Bayview Nurses Train Air Force in Burn Care
by Rebecca Proch
When U.S. Air Force medical personnel sign up for C-STARS specialized trauma training to get ready for deployment, each group represents a wide range of ages and experience. Some are about to embark on their first deployment, while others have many tours under their belts. What they have in common, says Carrie Cox, MSN, RN, and program manager of the Johns Hopkins Burn Center Military Program at Bayview, is that most of them have never spent very long interacting with a burn patient. “Even those who have been deployed,” she points out, “are only treating burn victims in the critical first 24 hours before they’re moved to another facility.”
The program gives the students an opportunity to see “the full spectrum of the healing process,” according to Cox. “It deepens their understanding of that process.” For those trainees with little to no experience with burn care, there is another important dimension to their bedside work with Burn Center staff—increasing their personal comfort level in dealing with severely burned patients. Says Cox, “Often, people are a little scared of or uncomfortable with burn care because the injuries look so bad. If we can get them to feel more at ease in those situations before they deploy, and we usually do, that’s a win.”
The community outreach and education coordinator for the Johns Hopkins Burn Center has never been in the military herself, so she realized that she would have her own learning process when she was asked to take over running the program in 2006. It was only about a year old by then, established formally in 2005 but informally started in 2004 when the leadership of the Burn Center discussed the idea of creating a burn-care component to complement the three-week C-STARS training course provided by the shock trauma unit for U.S. Air Force personnel.
The Air Force Expeditionary Medical Skills Institute’s Center for Sustainment of Trauma and Readiness Skills (C-STARS) is an Air Force training program that works in partnership with civilian trauma-care centers to provide hands-on training for military medical personnel in the types of trauma care they are likely to face during deployment. Over the past decade the program has expanded to three locations—Baltimore, Cincinnati, and St. Louis—and trains a wide variety of service people, from doctors and nurses to physician’s assistants and IDMTs (independent duty medical technicians), who are similar in function to civilian EMTs.
With the expansion of the C-STARS Baltimore program to encompass both shock-trauma and burn-care training, it has become a very popular choice for Air Force personnel preparing for deployment to war zones. Tens of thousands are treated for severe burns in combat regions every year. To date, the Burn Center program has trained over 1,200 students.
Cox manages the program and serves as a bedside trainer in addition to her other duties at Bayview. She creates the schedule for each group of students, numbering 25 to 35 per month, and coordinates the work within the unit. There’s a core group of nursing staff who are very dedicated to the program and devote a lot of time to working with the trainees, although Cox notes that everyone on the unit becomes involved in one way or another.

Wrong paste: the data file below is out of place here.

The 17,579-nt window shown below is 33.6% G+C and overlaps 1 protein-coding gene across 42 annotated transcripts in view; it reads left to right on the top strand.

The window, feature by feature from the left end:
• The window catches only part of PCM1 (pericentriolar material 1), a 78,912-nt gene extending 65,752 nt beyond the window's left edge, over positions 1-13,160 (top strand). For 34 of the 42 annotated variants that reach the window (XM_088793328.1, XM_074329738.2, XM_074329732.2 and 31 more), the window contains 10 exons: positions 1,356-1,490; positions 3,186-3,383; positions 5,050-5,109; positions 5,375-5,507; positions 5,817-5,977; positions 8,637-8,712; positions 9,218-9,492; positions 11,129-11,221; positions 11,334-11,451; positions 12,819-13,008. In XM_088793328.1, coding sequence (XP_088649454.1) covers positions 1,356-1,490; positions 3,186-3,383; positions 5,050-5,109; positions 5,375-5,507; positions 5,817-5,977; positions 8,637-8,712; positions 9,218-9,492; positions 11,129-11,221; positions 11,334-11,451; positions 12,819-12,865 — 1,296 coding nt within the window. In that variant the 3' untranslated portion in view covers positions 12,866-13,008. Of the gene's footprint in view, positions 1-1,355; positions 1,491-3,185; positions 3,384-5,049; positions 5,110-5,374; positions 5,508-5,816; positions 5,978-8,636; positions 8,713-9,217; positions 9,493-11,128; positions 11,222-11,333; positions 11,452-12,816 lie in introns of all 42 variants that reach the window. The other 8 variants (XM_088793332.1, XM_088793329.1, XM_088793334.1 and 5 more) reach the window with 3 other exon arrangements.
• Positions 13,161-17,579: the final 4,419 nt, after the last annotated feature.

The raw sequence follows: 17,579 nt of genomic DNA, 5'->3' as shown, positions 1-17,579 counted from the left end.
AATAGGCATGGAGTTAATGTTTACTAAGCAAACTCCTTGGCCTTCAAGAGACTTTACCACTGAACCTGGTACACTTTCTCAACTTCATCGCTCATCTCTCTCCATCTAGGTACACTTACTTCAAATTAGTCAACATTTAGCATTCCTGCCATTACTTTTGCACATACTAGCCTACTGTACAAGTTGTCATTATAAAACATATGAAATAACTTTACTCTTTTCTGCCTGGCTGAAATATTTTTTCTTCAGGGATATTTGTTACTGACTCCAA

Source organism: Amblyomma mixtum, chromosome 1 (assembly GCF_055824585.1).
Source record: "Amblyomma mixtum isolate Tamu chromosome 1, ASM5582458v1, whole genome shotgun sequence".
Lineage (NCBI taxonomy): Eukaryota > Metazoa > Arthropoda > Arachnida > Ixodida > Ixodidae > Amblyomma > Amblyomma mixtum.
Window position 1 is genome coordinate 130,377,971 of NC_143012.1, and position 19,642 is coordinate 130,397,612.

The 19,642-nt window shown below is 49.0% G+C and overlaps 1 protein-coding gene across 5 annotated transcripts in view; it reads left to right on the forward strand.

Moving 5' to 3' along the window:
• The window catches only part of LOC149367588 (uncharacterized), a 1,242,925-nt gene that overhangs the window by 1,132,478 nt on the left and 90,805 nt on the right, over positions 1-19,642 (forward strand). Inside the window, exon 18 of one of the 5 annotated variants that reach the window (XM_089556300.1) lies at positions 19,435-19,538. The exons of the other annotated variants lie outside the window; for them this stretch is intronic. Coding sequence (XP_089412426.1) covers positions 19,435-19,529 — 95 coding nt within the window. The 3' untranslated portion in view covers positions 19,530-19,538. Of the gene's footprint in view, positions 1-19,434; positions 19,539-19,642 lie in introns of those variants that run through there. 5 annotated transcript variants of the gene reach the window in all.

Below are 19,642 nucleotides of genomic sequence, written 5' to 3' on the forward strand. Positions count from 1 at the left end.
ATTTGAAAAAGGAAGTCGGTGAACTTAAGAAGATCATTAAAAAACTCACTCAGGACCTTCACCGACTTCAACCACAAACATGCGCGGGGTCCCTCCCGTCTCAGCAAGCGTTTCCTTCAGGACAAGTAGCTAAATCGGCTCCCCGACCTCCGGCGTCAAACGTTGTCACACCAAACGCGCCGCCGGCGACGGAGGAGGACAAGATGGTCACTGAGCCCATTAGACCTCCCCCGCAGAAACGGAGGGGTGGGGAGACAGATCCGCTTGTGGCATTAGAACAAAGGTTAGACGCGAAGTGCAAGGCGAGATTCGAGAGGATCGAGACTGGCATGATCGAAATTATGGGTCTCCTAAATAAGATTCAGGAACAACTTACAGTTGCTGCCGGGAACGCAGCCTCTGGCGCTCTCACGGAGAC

The first week kicks off the program with a lecture series and certification exam in pre-hospital life-support trauma certification. Cox usually delivers the two-hour lecture about burn care. In the second week the students begin a rotation in the burn unit, spending about four hours over the next two weeks working directly with staff to provide hands-on care in the ICU.
Patients are usually not only happy but eager to allow the students to participate in their care, welcoming the chance to support the military. The rotation provides an opportunity for the students to spend time talking with burn patients in various stages of recovery, conversations that can teach them as much as the certification and hands-on experience.
Conversations are key to the success of the program. Because medical military personnel in a combat zone won’t have access to the state-of-the-art facilities at Bayview, the Burn Center staff must always ask the students what they’ll have available. They’ve become familiar over time with different regions and the types of facilities and medical needs there, but they still make sure they spend plenty of time listening. C-STARS program directors are regularly invited to give presentations with on-the-ground stories and case studies to keep the Bayview staff up to date, and every course includes time to ask the students questions and learn from them as well. “We’ll ask the front-line guys to describe what they carry in their packs,” says Cox. “A lot of our learning has been very grassroots, very word-of-mouth.”
This past August the program staff received a visit from Col. David B. Powers, DMD, MD, FACS, the current director of C-STARS. He presented them with a certificate of appreciation and a letter of commendation thanking the team for “[assisting] us with providing our armed forces men and women with the best pre-deployment trauma and burn-management training available.” He also awarded Cox a Commander’s Coin, a very rare honor for a civilian. It was her third time receiving this award for her work training armed forces personnel in severe-burn life support.
Cox was moved by the recognition, but feels rewarded every day. She and the Burn Center nurses love knowing that their work serves their country and helps the men and women who defend it. Her hope is that over time they’ll be able to further extend their reach, providing reference libraries and full online courses to train and support more students, ultimately ensuring top-quality burn-management care for greater numbers of war-wounded patients around the world.